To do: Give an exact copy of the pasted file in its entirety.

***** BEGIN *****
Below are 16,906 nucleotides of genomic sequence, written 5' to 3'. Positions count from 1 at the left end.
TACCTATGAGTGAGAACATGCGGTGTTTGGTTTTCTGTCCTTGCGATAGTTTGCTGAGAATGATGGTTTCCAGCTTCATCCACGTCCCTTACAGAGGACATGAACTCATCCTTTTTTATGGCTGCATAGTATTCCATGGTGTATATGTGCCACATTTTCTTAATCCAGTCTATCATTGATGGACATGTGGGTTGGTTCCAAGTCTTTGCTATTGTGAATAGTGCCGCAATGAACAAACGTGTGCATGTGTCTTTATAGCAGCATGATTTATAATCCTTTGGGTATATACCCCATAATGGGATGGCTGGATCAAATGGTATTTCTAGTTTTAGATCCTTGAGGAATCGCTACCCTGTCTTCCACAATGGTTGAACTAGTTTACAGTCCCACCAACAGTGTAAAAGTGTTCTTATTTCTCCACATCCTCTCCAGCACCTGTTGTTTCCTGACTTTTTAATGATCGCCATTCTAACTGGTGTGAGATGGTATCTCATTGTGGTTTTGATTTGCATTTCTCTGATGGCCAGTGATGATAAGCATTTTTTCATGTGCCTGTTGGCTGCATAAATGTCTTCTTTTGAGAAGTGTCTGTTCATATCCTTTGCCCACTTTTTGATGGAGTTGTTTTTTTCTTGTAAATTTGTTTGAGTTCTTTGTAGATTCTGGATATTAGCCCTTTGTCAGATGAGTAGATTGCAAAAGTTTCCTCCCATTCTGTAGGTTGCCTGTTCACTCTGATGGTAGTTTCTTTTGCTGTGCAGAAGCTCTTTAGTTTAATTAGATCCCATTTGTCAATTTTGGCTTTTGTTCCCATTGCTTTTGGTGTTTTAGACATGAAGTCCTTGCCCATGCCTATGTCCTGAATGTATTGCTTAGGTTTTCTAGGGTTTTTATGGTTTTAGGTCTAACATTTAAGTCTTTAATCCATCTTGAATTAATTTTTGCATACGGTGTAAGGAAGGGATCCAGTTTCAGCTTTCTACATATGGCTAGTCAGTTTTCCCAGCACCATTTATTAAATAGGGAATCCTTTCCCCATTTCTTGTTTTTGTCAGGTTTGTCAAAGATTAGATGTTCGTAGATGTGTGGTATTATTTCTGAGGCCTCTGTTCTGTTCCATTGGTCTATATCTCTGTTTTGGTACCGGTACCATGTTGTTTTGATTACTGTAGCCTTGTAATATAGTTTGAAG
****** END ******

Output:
Below are 16,906 nucleotides of genomic sequence, written 5' to 3'. Positions count from 1 at the left end.
TACCTATGAGTGAGAACATGCGGTGTTTGGTTTTCTGTCCTTGCGATAGTTTGCTGAGAATGATGGTTTCCAGCTTCATCCACGTCCCTTACAGAGGACATGAACTCATCCTTTTTTATGGCTGCATAGTATTCCATGGTGTATATGTGCCACATTTTCTTAATCCAGTCTATCATTGATGGACATGTGGGTTGGTTCCAAGTCTTTGCTATTGTGAATAGTGCCGCAATGAACAAACGTGTGCATGTGTCTTTATAGCAGCATGATTTATAATCCTTTGGGTATATACCCCATAATGGGATGGCTGGATCAAATGGTATTTCTAGTTTTAGATCCTTGAGGAATCGCTACCCTGTCTTCCACAATGGTTGAACTAGTTTACAGTCCCACCAACAGTGTAAAAGTGTTCTTATTTCTCCACATCCTCTCCAGCACCTGTTGTTTCCTGACTTTTTAATGATCGCCATTCTAACTGGTGTGAGATGGTATCTCATTGTGGTTTTGATTTGCATTTCTCTGATGGCCAGTGATGATAAGCATTTTTTCATGTGCCTGTTGGCTGCATAAATGTCTTCTTTTGAGAAGTGTCTGTTCATATCCTTTGCCCACTTTTTGATGGAGTTGTTTTTTTCTTGTAAATTTGTTTGAGTTCTTTGTAGATTCTGGATATTAGCCCTTTGTCAGATGAGTAGATTGCAAAAGTTTCCTCCCATTCTGTAGGTTGCCTGTTCACTCTGATGGTAGTTTCTTTTGCTGTGCAGAAGCTCTTTAGTTTAATTAGATCCCATTTGTCAATTTTGGCTTTTGTTCCCATTGCTTTTGGTGTTTTAGACATGAAGTCCTTGCCCATGCCTATGTCCTGAATGTATTGCTTAGGTTTTCTAGGGTTTTTATGGTTTTAGGTCTAACATTTAAGTCTTTAATCCATCTTGAATTAATTTTTGCATACGGTGTAAGGAAGGGATCCAGTTTCAGCTTTCTACATATGGCTAGTCAGTTTTCCCAGCACCATTTATTAAATAGGGAATCCTTTCCCCATTTCTTGTTTTTGTCAGGTTTGTCAAAGATTAGATGTTCGTAGATGTGTGGTATTATTTCTGAGGCCTCTGTTCTGTTCCATTGGTCTATATCTCTGTTTTGGTACCGGTACCATGTTGTTTTGATTACTGTAGCCTTGTAATATAGTTTGAAG